USA – Researchers at Case Western Reserve University, Ohio, are developing a self-powered integrated smart packaging system to monitor the status and quality of packaged products throughout the supply chain for an extended period.
The researchers came up with a desiccant-based triboelectric nanogenerator to harvest energy from vibration during the transportation of packaged products and use it as a power source for an intelligent packaging system.
Desiccants – the small packets of silica gel pellets found in packaging to absorb moisture – form the central feature of the system. The team designed a paperboard-based honeycomb frame to store the desiccant materials.
The self-powered monitoring device operates in a contact-separation mode based on triboelectrification between the desiccants and polytetrafluoroethylene films.
It consists of flexible sensors and an energy harvester that converts mechanical energy into electricity.
The energy is then used for a real-time monitoring system that could provide digital data about the packaged goods’ temperature, moisture and spoilage conditions, particularly for food.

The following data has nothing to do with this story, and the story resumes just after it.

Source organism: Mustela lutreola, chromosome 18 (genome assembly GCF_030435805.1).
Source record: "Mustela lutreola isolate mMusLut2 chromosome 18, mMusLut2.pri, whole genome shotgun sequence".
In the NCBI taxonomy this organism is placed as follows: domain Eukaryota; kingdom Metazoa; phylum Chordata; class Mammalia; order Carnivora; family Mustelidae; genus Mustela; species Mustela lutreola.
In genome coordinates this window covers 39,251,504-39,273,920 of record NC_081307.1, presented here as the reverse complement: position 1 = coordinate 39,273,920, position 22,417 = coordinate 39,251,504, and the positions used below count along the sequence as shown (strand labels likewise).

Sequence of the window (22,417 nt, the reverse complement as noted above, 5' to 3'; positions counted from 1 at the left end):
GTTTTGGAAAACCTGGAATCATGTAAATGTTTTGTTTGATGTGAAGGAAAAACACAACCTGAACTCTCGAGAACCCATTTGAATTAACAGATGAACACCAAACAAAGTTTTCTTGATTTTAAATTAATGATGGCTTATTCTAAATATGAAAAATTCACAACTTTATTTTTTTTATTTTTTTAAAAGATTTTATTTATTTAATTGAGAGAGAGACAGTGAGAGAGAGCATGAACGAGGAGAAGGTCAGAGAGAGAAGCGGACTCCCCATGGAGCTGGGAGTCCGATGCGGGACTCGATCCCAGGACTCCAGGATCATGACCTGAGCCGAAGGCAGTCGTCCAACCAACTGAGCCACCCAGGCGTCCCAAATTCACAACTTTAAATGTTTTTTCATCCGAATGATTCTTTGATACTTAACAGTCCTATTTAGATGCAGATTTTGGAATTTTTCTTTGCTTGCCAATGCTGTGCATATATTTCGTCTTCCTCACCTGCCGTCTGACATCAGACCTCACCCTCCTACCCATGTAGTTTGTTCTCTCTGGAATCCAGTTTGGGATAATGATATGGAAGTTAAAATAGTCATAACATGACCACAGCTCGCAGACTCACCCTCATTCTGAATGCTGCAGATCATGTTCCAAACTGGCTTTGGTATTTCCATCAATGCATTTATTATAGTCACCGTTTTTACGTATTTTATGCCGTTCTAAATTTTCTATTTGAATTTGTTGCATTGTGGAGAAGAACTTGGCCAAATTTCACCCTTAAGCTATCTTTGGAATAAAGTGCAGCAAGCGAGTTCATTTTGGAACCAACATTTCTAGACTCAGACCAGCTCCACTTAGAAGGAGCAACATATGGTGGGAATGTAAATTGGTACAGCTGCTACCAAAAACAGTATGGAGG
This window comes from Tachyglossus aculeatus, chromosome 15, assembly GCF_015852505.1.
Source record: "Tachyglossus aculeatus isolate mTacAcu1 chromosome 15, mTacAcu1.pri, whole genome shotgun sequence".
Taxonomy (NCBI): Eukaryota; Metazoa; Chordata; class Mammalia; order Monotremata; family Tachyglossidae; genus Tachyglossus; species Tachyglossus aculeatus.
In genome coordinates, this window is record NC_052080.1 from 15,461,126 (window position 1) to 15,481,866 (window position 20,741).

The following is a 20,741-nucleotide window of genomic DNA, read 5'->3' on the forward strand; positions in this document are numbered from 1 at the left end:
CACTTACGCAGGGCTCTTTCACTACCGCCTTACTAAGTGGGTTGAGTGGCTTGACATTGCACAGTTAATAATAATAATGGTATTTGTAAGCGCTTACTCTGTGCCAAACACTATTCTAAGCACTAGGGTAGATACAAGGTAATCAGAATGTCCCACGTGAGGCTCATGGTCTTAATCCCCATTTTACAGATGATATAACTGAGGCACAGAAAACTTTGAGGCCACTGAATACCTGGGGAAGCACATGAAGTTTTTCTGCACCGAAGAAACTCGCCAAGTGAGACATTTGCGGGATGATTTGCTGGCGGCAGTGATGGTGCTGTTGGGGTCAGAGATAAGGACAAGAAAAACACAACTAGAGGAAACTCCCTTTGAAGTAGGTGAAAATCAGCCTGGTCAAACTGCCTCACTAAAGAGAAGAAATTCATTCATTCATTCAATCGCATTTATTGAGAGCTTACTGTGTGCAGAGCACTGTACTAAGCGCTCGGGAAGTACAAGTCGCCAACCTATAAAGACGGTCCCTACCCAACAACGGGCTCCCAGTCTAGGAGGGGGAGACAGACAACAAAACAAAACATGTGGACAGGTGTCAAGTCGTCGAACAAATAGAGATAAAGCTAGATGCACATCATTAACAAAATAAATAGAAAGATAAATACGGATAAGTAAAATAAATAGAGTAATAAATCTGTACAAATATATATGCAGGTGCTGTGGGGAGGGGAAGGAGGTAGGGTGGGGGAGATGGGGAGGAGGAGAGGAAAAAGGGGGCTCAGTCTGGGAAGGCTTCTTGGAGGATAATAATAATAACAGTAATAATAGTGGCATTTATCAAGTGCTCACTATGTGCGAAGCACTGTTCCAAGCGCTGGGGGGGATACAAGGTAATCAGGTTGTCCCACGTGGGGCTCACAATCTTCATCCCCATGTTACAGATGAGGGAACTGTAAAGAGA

“If this works well, everyone stands to benefit,” says Chanyong (Chase) Cao, an assistant professor of mechanical and aerospace engineering and electrical, computer and systems engineering at Case Western Reserve, who leads the research team.
“About one-third of all food produced for human consumption gets lost or wasted – roughly 1.3 billion metric tons yearly. Our solution could significantly reduce spoilage, cut costs and ensure food safety.”
The researchers state that the current portable batteries might not meet the needs of the next-generation smart packaging as they “have a limited lifetime, are heavy and may cause environmental pollution after use.”
The university shares that the project is aligned with the World Bank’s proposed solutions to food waste, which include better technology for storing and keeping perishables fresh in the supply chain.
Cao and his team are assembling a functioning prototype and hope to scale up in the next five years. The current stage focuses on detecting and preventing food spoilage, but he believes the technology could also prove beneficial in transporting vaccines.
“With the rise of the Internet of Things and evolving consumer preferences, traditional packaging that solely stores and protects products is no longer sufficient,” the researchers write.
“Smart packaging, which senses, detects and records the status of the packaged product, is an innovative solution that provides information about the quality and safety of goods during production, storage, transportation and consumption.”
Beyond preventing food spoilage, Cao envisions this technology benefiting vaccine shipments, offering companies and government agencies real-time temperature information critical for the safe transportation of these essential products.
The researchers say the future appears brighter for both the food industry and critical supply chains thanks to this groundbreaking “smart packaging” innovation.
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